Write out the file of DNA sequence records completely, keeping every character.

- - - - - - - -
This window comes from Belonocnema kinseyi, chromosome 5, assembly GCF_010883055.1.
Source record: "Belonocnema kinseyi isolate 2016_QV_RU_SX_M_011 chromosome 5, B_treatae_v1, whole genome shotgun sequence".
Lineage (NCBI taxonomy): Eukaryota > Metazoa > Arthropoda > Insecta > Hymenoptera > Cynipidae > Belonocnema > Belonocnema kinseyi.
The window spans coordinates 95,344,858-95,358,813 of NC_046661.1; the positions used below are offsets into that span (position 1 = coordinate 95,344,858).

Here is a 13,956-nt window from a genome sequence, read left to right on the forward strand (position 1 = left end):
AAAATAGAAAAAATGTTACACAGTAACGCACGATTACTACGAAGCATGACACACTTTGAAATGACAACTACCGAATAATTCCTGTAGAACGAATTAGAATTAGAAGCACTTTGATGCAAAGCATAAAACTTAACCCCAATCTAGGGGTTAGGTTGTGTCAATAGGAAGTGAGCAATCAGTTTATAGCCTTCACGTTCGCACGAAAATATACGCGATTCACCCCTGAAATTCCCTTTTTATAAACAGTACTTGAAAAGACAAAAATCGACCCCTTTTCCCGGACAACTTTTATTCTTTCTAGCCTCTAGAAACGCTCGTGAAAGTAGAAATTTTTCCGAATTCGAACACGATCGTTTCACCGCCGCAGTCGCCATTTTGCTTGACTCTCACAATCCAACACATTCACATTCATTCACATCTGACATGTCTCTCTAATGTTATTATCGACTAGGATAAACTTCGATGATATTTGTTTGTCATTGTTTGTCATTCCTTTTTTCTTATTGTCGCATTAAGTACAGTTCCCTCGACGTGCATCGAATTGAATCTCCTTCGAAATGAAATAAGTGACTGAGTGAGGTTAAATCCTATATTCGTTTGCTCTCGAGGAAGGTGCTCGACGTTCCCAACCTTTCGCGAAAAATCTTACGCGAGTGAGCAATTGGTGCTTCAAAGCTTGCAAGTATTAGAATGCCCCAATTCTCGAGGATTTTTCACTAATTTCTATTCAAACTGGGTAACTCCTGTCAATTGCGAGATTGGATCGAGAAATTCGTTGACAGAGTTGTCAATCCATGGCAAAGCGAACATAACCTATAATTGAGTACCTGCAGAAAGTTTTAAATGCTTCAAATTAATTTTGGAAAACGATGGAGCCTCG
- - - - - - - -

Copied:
This window comes from Belonocnema kinseyi, chromosome 5, assembly GCF_010883055.1.
Source record: "Belonocnema kinseyi isolate 2016_QV_RU_SX_M_011 chromosome 5, B_treatae_v1, whole genome shotgun sequence".
Lineage (NCBI taxonomy): Eukaryota > Metazoa > Arthropoda > Insecta > Hymenoptera > Cynipidae > Belonocnema > Belonocnema kinseyi.
The window spans coordinates 95,344,858-95,358,813 of NC_046661.1; the positions used below are offsets into that span (position 1 = coordinate 95,344,858).

Here is a 13,956-nt window from a genome sequence, read left to right on the forward strand (position 1 = left end):
AAAATAGAAAAAATGTTACACAGTAACGCACGATTACTACGAAGCATGACACACTTTGAAATGACAACTACCGAATAATTCCTGTAGAACGAATTAGAATTAGAAGCACTTTGATGCAAAGCATAAAACTTAACCCCAATCTAGGGGTTAGGTTGTGTCAATAGGAAGTGAGCAATCAGTTTATAGCCTTCACGTTCGCACGAAAATATACGCGATTCACCCCTGAAATTCCCTTTTTATAAACAGTACTTGAAAAGACAAAAATCGACCCCTTTTCCCGGACAACTTTTATTCTTTCTAGCCTCTAGAAACGCTCGTGAAAGTAGAAATTTTTCCGAATTCGAACACGATCGTTTCACCGCCGCAGTCGCCATTTTGCTTGACTCTCACAATCCAACACATTCACATTCATTCACATCTGACATGTCTCTCTAATGTTATTATCGACTAGGATAAACTTCGATGATATTTGTTTGTCATTGTTTGTCATTCCTTTTTTCTTATTGTCGCATTAAGTACAGTTCCCTCGACGTGCATCGAATTGAATCTCCTTCGAAATGAAATAAGTGACTGAGTGAGGTTAAATCCTATATTCGTTTGCTCTCGAGGAAGGTGCTCGACGTTCCCAACCTTTCGCGAAAAATCTTACGCGAGTGAGCAATTGGTGCTTCAAAGCTTGCAAGTATTAGAATGCCCCAATTCTCGAGGATTTTTCACTAATTTCTATTCAAACTGGGTAACTCCTGTCAATTGCGAGATTGGATCGAGAAATTCGTTGACAGAGTTGTCAATCCATGGCAAAGCGAACATAACCTATAATTGAGTACCTGCAGAAAGTTTTAAATGCTTCAAATTAATTTTGGAAAACGATGGAGCCTCG